Senate Republicans reportedly are divided over the nomination of Loretta Lynch to succeed Eric Holder as Attorney General. The source of the division is President Obama’s executive amnesty. Jeff Sessions has said, “I don’t see how a person can serve as attorney general if they’re going to participate in a massive nullification of American law.” Under this sensible view, Lynch should be rejected unless her testimony persuades Senators that she opposes and will not be a party to the nullification.
But it will take only a few Republican votes in Lynch’s favor to confirm her. And several Republicans have already expressed an inclination to vote to confirm.
Naturally, Lindsey Graham, true to his role as the Arlen Specter of the South, is among them. He calls Lynch “a good, solid choice” and says the country needs an attorney general.
Orrin Hatch also seems favorably disposed. He says, “a lot of these Republicans feel the current attorney general is not doing the job the way he should. So they ought to be happy to get somebody there who could.”
But should we conclude that Lynch will do the job the way she should? This to me is the key question.
To answer it, we must first correctly diagnose the problem with Eric Holder’s tenure. It isn’t that Holder is a bad person (he may or may not be). And it isn’t mainly that he’s incompetent (at times he has been).
The big problem with Holder is that he’s a left-wing ideologue who sees nearly everything through the lens of race. He has Daily Caller, Obama announced his choice of Lynch just two days after Obama’s post-election meeting with Al Sharpton and weeks after Lynch’s own meeting with Sharpton.
Then, there is Lynch’s take on the abusive prosecution of white Duke lacrosse team members on bogus rape charges leveled by a black female. In September 2007, Lynch appeared on a panel at Duke. By that time, Michael Nifong, the infamous prosecutor in the case, had been found guilty of criminal contempt of court.
Here, via Peter Flaherty, is what Lynch had to say in response to a question about the lessons to be learned from Nifong’s egregious attempts to try his fake case in the press:
So I approached it from the view of a former prosecutor but also someone who grew up in Durham. And I’m very familiar with sort of both sides of the community.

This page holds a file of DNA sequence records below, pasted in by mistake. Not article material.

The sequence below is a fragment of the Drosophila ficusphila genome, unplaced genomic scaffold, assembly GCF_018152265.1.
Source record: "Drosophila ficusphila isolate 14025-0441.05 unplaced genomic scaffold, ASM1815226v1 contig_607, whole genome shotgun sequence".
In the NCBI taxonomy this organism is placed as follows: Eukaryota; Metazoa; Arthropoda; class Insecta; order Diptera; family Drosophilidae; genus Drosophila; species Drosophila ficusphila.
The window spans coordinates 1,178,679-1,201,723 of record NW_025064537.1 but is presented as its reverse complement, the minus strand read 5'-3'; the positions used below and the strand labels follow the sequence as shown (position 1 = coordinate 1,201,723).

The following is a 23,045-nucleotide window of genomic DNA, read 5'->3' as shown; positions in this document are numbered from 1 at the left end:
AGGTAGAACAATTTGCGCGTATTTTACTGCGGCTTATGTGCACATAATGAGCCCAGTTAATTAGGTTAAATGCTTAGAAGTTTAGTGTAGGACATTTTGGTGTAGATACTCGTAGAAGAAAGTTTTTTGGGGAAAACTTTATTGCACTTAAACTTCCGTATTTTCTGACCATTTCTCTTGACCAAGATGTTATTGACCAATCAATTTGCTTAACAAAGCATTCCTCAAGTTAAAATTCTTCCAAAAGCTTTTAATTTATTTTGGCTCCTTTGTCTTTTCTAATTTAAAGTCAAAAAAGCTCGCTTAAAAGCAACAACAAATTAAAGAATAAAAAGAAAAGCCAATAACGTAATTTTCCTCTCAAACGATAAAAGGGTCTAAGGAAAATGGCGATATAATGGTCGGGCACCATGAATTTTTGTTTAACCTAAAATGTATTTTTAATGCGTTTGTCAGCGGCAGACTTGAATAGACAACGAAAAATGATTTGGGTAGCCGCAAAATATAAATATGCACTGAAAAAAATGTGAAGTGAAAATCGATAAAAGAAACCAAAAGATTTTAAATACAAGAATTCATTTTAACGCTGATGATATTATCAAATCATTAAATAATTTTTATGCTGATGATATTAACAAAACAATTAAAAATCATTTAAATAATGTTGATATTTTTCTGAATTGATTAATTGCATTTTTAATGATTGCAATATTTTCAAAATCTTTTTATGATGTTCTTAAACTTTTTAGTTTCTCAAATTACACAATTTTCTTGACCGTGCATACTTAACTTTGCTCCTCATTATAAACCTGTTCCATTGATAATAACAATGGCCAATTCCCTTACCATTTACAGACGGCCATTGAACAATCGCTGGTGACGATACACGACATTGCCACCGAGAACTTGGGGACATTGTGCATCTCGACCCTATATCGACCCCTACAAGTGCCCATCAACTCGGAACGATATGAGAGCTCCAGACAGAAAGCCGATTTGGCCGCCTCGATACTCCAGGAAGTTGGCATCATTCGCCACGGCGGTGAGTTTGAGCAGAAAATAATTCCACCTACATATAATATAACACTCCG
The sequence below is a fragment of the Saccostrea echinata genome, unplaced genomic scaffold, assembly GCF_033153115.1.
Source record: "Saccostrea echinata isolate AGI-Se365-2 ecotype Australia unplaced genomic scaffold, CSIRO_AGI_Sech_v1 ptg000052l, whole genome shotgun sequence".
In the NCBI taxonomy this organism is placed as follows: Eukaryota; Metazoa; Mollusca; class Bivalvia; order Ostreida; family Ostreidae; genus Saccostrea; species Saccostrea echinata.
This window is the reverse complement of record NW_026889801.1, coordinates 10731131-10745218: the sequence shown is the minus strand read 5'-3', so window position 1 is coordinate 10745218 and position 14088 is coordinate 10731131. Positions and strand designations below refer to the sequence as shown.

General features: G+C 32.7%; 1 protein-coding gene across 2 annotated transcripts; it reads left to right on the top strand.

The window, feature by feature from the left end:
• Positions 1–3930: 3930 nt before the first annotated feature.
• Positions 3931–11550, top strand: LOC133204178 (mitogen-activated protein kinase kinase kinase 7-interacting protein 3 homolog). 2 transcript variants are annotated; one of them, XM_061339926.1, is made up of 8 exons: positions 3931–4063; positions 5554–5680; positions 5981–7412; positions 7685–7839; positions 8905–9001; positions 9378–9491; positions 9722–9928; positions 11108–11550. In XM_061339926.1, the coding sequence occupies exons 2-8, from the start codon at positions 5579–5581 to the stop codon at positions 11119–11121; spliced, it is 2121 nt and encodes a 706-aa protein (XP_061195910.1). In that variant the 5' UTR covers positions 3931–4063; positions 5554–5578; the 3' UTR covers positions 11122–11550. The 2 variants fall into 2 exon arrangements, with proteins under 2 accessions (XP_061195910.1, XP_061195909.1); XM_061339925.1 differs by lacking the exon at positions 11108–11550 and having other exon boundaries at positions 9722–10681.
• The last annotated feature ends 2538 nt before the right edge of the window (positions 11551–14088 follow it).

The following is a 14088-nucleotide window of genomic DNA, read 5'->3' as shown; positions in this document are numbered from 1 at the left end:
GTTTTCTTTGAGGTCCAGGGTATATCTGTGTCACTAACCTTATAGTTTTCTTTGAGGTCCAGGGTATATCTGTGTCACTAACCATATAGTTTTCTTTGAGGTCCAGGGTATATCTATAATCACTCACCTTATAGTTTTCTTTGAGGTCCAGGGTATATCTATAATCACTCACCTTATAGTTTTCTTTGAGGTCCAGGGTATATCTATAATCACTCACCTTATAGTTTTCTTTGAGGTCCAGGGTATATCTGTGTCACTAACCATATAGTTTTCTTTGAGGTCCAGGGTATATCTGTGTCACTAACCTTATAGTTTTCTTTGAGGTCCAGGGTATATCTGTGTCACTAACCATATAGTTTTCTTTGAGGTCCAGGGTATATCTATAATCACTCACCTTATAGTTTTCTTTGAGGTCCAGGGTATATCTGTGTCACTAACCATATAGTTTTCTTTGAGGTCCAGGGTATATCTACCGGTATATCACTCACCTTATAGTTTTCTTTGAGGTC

And there is a bit of a community divide whenever there’s a large campus in town, but I think that one of the things that we look at from the Nifong case is how do you find that balance as a prosecutor between how you deal with the press, since that is the focus of this conference, between, obviously, things that should not be said but obviously… but also the very real responsibilities that prosecutors have to interact with the process. . . .
So I think those are some of the first lessons that we learn from that, is the need for further study and the need for better training and the need to find that balance.
Lynch thus failed to denounce Nifong’s conduct. And to the extent that she thought his abusive efforts to try his case through the media might be problematic, Lynch seems have attributed it to a lack of training. But Nifong acted as he did for political reasons, not because he missed the training session where they tell prosecutors not to be unethical.
Substance isn’t the only problem with Lynch’s comments. Notice how her initial response to the question immediately focuses on her status as “someone who grew up in Durham.” Oh, for the days when unethical conduct was unethical conduct regardless of where you grew up.
And Lynch was only getting started with her biographical relativism. Later she said:
I guess where you stand depends on where you sit – but even with the statements as a DA I’m going to be tough on crime, there are people who take that and have taken it for years because it has meant for years I’m going to be tougher on African Americans, depending upon the context, depending upon what else is being said in an election, depending upon what other issues are brought out there.
So there are times when these statements need further explanation because on the surface they say one thing but people really hear something else, and it’s informed completely by their environment and often their history.
Eric Holder couldn’t have said it better. Do we really want another head of the Department of Justice who believes that “where you stand depends on where you sit” and who, by where you sit, generally means what your race is?
I consider the matters I have raised here suggestive, rather than dispositive. So too, I think, are the additional matters raised by M. Catherine Evans in this post.
But even the suggestion that Lynch shares Eric Holder’s warped, race-continent view of the law, and of the proper role of the Attorney General, should shake Senate Republicans out of their complacency over her nomination.